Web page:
U.S. Pat. No. 3,803,030, issued Apr. 9, 1974 to R. A. Montanaro et al., discloses a process of removing contaminants, such as color bodies and metals, from a liquid medium using a solvent-regenerable macroreticular polymer resin.
U.S. Pat. No. 3,853,758, issued Dec. 10, 1974 to M. J. Hurwitz et al., also teaches that effluents from dye manufacturing and dyeing operations can be decolorized by using a combination of a primary polymeric adsorbent composed of a non-ionogenic macroreticular adsorbent and a secondary adsorbent comprising a weak-electrolyte ion exchange resin to remove the color bodies.
U.S. Pat. No. 4,297,220, issued Oct. 27, 1981 to E. F. Meitzner et al., discloses a method for adsorbing an organic material from a fluid or fluid mixture using a macroreticulated crosslinked copolymer.
Similarly, U.S. Pat. No. 4,399,274, issued Aug. 16, 1983 to R. T. Goegelman et al., describes a process for isolating and separating non-ionic lipophilic substances, specifically avermectin compounds, from solution in water, organic solvents or miscible mixtures thereof using an insoluble synthetic resin which is an addition copolymer having a cross-linked structure.
The present invention is directed to a process for selectively removing a toxicant from an aqueous waste stream associated with the production of petroleum or petroleum products, wherein the toxicant is characterized as a thermally stable organic molecule having a molecular weight in the range from about 200 to about 400 and containing at least one carboxylic acid group, said toxicant being further characterized as toxic to certain indicator species of fish at concentrations of less than about 10 ppb, the process comprising the steps of contacting the waste stream with an activated non-ionic macroreticular polymeric resin having a low to intermediate surface polarity for a time sufficient to reduce the amount of the toxicant in the waste stream to a preselected level and then recovering the water from the resin with a reduced level of toxicity.
Another embodiment of the invention is directed to a method of detecting the toxicant in an aqueous waste stream, usually an aqueous Waste stream associated with the production of petroleum or petroleum products, the method comprising the steps of contacting the aqueous stream with an activated non-ionic macroreticular polymeric resin having a low to intermediate surface polarity for a time sufficient to adsorb a detectable-amount of the toxicant on the resin, then washing the resin with an extraction solvent under conditions effective for removal of organic material from the resin to produce a resin extract in the extraction solvent, and then subjecting a sample of the resin extract to high performance liquid chromatography under conditions effective for detection of the toxicant.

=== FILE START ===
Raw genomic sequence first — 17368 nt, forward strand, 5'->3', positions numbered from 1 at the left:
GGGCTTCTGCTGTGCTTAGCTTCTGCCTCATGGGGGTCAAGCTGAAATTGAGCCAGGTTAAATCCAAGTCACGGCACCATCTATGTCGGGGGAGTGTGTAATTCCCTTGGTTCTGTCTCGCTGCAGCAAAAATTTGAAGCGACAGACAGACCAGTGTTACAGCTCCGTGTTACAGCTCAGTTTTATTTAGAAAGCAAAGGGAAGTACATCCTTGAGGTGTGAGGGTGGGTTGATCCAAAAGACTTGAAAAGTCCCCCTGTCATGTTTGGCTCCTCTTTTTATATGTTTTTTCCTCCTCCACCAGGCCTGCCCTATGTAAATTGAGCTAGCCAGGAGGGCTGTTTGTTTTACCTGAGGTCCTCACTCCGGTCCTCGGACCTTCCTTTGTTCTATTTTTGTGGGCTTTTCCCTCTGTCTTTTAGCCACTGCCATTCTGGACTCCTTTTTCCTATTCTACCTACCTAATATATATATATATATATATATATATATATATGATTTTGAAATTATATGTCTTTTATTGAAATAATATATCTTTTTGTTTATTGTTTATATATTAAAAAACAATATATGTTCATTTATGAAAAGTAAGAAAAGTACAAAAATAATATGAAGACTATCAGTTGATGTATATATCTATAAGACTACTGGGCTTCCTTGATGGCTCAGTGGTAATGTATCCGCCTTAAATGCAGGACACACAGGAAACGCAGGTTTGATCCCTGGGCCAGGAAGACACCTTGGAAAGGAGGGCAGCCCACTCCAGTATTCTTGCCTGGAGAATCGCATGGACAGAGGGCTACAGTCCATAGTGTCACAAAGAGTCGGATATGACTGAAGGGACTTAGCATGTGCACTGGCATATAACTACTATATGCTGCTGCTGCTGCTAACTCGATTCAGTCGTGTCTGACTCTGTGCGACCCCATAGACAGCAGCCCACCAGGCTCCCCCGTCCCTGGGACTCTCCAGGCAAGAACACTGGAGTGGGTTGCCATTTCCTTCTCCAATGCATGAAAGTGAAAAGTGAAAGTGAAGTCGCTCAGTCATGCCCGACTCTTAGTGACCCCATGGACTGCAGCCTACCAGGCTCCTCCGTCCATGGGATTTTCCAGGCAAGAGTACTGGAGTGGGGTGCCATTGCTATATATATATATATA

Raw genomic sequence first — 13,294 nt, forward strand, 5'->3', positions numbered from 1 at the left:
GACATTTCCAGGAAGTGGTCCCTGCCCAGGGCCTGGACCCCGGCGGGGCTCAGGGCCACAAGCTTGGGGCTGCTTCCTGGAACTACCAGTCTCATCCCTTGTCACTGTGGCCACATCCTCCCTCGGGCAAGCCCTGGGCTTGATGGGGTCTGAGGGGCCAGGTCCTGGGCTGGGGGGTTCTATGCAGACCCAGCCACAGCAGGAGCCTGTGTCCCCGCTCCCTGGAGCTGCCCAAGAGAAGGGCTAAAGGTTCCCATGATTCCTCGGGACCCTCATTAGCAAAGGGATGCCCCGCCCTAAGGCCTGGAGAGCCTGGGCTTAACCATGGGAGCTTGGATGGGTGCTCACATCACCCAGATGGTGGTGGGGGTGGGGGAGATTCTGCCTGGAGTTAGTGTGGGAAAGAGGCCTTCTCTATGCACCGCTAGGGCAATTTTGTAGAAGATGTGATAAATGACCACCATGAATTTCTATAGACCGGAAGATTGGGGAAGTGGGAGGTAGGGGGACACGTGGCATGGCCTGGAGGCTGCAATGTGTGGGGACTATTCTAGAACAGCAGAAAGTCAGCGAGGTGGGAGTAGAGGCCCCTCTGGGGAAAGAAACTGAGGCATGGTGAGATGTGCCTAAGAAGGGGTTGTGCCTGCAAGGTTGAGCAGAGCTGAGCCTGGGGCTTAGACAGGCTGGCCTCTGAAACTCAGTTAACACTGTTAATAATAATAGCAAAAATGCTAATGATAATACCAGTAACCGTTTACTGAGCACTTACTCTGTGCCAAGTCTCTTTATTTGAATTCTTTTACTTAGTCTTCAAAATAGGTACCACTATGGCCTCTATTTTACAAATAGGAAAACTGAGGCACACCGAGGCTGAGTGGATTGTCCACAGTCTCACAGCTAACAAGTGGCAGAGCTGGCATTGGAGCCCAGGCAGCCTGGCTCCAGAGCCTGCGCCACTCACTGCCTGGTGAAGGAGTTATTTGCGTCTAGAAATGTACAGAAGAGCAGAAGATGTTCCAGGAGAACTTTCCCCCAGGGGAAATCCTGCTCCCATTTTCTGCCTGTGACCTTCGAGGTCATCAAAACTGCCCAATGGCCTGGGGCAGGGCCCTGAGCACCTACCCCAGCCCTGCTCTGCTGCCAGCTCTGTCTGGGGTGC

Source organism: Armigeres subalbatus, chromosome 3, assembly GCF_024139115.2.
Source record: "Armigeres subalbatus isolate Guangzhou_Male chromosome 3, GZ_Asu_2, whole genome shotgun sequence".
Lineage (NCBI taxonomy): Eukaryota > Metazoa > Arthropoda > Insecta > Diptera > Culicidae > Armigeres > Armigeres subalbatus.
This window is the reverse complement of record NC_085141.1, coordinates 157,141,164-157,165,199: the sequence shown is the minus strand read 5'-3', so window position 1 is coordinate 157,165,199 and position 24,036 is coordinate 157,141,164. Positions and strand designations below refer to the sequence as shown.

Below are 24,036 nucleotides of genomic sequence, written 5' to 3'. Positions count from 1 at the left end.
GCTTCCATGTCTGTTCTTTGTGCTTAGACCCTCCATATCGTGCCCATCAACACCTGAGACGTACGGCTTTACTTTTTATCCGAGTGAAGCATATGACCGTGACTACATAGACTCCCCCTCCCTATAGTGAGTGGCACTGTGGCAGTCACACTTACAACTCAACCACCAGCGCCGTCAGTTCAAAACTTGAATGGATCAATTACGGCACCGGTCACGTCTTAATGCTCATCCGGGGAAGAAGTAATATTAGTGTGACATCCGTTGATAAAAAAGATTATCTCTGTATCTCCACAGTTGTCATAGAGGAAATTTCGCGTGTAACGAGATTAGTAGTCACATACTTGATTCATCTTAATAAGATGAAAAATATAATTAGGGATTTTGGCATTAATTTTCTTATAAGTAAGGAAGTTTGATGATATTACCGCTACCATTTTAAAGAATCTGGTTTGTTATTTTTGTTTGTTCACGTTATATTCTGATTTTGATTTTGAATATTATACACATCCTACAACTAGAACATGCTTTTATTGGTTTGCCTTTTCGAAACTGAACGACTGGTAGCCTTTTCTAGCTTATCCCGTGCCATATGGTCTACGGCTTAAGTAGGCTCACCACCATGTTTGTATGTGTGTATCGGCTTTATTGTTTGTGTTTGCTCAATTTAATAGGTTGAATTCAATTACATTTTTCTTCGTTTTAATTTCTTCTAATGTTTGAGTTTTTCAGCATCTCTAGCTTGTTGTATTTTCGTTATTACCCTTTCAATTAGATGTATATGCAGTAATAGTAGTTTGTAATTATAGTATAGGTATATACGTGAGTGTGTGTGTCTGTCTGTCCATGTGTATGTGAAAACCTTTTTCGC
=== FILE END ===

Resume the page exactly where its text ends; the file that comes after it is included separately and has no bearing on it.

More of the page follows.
FIG. 1 shows a plot of UV absorbance at 254 nm (in AU) versus elution time (in minutes) for a sample of resin extract subjected to high performance liquid chromatography.
FIG. 2 shows a plot of UV absorbance at 254 nm (in AU) versus elution time (in minutes) for a combined sample of resin extract fractions initially collected at 48, 53, 56, 59, 61, 63 and 76 minutes and re-subjected to high performance liquid chromatography.
It has now been discovered that certain toxicants that appear to be associated with the production of petroleum or petroleum products can be selectively removed from aqueous waste streams by contacting such aqueous waste streams with a non-ionic macroreticular polymeric resin.
The toxicants with which the present invention is concerned are the specific organic molecules or group of structurally-related organic molecules having the properties described hereinbelow. These toxicants are hereinafter referred to as the "defined toxicants."
The terms "aqueous waste stream(s) associated with the production of petroleum or petroleum products" or "aqueous petroleum waste stream(s)" as used herein refer to an aqueous effluent which has contacted petroleum in any of its various crude forms or during its various stages of refining into petroleum products. Such aqueous effluent may, for example, be from crude oil sources, such as producing fields or offshore platforms; refinery process units, such as desalters or separators; or marketing terminals.
The terms "indicator species of fish" or "indicator fish species" as used herein refer to a species of fish, usually a fresh water species, belonging to the subclass teleostei, commonly referred to as bony fish, that are highly s sensitive, especially in the larval form, to certain toxicants and as such serve as indicators of the toxicants presence. Indicator species useful in identifying the presence of the defined toxicants disclosed herein include, but are not necessarily limited to, the fathead minnow (Pimephales promelas), rainbow trout (Oncorhynchus mykiss), and the threespine stickleback (Gasterosteus aculeatus). Non-fish species, including invertebrates such as mussels and sea urchins, and plants such as kelp, may also be used as indicator species.
The defined toxicants with which the present invention is concerned are believed to be a group of structurally-related organic molecules that have been found in aqueous waste streams associated with the production of petroleum or petroleum products. The exact structure of these molecules has not been determined, however, the following description of their primary characteristics will make it possible for one skilled in the art to detect their presence in an aqueous stream.